I like to watch people, all kinds of people, especially when I’m in an “appointment waiting” mode. I like a little craziness thrown in for fun but if it isn’t there my fertile mind will make it up. Mostly I like to watch how people react.
Last week I had to get blood work (routine, no worries) at our local lab. It’s a small outlet for a big chain. I prefer to go there even though there is a closer one because it’s not as busy (and we all know I have no patience!).
You can make an on-line appointment which I do especially when it’s a fasting test. No one is crankier than me before my coffee. No one!
My typical trip is early morning, definitely before 9. I am the youngest one there. The place is cluttered with canes, walkers, wheelchairs and an occasional young person waiting for an employment drug test. Some of the folks have a “companion” whose job is to help them navigate the elevator, doors and the “window” where you need to show all your cards.
Mondays are not good days. The later in the week the better. Maybe older people prefer to start their fast on Sunday night after a huge dinner, a sports game du jour and 60 Minutes.
My doc’s office says there are more people sick on Fridays. Monday is the first day they can get the testing done.
Last week was different. There were less people and I was the oldest one. (Was there a message there? Could I really be the oldest? Did all those others die?)
There were two youngish women, very healthy looking. Both were trapped in their cell phones when I walked in. Seriously trapped. I think I saw medical sutures attaching it to their bodies. As I watched they are very different from older people.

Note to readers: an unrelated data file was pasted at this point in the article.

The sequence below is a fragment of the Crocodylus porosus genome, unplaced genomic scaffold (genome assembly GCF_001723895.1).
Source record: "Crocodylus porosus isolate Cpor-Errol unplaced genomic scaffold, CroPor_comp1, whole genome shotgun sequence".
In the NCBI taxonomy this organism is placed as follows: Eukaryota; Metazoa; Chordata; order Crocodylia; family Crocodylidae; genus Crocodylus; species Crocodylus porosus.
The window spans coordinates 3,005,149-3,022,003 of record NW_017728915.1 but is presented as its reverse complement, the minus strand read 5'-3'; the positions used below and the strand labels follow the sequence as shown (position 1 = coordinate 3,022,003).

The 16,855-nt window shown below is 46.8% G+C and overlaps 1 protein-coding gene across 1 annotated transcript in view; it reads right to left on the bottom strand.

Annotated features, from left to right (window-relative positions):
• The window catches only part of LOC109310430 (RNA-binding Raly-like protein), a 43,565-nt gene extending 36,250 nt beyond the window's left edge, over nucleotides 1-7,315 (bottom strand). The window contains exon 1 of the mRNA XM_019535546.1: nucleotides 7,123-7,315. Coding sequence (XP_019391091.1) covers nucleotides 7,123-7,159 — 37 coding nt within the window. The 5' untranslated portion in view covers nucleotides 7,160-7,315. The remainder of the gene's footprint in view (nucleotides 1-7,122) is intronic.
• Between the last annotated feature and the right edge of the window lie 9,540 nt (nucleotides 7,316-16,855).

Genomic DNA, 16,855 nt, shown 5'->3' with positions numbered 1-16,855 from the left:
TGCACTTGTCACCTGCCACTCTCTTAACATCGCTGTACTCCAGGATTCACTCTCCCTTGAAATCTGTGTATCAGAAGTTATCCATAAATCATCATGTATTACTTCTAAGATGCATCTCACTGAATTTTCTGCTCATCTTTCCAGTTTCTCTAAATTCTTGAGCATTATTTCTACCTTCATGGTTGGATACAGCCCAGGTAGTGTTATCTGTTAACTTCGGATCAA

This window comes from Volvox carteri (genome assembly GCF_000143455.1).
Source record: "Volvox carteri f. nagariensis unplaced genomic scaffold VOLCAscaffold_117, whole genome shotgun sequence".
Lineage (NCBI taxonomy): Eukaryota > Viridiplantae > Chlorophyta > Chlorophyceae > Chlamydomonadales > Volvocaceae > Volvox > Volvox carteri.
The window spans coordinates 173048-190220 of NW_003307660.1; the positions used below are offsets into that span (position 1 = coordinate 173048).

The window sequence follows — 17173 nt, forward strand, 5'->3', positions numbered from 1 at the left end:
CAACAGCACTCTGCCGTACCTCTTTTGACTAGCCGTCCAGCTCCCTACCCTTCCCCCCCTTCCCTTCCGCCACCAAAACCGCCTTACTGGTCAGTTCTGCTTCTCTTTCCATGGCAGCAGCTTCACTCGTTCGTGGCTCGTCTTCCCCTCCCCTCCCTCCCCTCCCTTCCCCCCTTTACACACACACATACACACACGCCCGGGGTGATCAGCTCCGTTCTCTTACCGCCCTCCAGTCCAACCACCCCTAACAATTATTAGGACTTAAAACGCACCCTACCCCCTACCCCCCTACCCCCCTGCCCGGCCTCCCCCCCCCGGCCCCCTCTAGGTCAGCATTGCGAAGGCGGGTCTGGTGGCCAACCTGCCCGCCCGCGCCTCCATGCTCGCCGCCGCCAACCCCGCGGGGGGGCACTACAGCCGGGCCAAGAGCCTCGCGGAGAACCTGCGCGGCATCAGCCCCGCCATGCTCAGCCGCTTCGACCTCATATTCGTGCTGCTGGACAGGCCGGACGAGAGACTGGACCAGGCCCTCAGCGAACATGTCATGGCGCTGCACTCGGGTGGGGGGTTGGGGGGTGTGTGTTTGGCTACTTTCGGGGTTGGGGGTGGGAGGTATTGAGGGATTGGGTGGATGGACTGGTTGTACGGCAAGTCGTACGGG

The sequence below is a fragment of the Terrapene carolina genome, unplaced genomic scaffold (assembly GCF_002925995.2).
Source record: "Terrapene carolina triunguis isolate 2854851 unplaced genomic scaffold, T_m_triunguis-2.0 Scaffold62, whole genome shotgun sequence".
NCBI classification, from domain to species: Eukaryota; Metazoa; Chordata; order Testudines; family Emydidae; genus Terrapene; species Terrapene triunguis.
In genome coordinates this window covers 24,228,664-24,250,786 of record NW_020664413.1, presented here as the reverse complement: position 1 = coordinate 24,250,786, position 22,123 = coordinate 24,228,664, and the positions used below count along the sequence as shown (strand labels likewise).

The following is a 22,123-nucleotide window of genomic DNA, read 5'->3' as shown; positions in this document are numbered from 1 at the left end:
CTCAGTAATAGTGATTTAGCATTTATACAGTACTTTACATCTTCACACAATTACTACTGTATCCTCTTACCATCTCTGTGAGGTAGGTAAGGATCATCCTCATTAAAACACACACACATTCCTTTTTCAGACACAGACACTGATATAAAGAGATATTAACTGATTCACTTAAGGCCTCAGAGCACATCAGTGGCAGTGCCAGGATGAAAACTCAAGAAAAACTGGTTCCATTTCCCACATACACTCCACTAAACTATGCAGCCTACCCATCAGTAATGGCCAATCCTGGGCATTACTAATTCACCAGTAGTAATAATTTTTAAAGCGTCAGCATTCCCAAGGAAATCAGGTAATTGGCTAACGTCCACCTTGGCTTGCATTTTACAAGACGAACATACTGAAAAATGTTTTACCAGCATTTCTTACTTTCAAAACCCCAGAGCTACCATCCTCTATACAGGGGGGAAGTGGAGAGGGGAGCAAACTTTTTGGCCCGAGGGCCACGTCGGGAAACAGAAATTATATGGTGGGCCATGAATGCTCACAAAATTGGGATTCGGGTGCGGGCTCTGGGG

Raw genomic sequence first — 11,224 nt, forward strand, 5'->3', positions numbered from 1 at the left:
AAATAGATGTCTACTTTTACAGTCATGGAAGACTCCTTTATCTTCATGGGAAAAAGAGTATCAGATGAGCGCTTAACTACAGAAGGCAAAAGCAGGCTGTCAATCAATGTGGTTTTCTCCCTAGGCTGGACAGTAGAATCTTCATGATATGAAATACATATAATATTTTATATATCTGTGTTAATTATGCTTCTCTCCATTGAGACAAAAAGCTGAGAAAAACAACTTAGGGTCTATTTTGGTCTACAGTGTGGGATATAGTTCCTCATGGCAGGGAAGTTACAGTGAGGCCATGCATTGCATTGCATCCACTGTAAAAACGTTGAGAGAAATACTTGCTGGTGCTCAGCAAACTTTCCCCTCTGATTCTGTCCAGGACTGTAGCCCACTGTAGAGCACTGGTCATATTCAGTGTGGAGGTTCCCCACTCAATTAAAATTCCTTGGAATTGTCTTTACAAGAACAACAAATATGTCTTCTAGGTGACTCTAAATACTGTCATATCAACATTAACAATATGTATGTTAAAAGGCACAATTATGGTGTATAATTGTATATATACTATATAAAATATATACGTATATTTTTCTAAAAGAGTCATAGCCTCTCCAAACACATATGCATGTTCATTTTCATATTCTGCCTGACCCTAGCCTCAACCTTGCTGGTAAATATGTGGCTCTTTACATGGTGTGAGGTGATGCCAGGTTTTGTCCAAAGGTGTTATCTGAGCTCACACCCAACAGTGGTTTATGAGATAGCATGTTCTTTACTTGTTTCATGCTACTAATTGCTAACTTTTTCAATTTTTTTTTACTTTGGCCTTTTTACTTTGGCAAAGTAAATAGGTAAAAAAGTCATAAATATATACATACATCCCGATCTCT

The old ones are chatters. They say good morning and within 20 seconds are well into a conversation with someone they never met (all this before coffee).
They work on connection. It’s like a game of “6 degrees of separation.” The premise is that everyone is connected within 6 or fewer steps. They try to figure out who they know that might possibly know the other person…or the third cousin once removed of the other person. They don’t give up until they find it. It’s there. Small town, sorta.
The young’uns, not so much. The two women did not acknowledge my entrance or each other. Their head did not look up nor did it appear that they heard the door open.
They continued working thumbs until one was called. I was called next and the other woman did not register disappointment. I knew she didn’t have an appointment because I signed in after her but still, I would have glanced up and tried to figure out how long it would take.
They weren’t interested in anything but their phone.
People watching may completely die out. They will need to teach it in schools. Right after they teach simulating warmth and caring.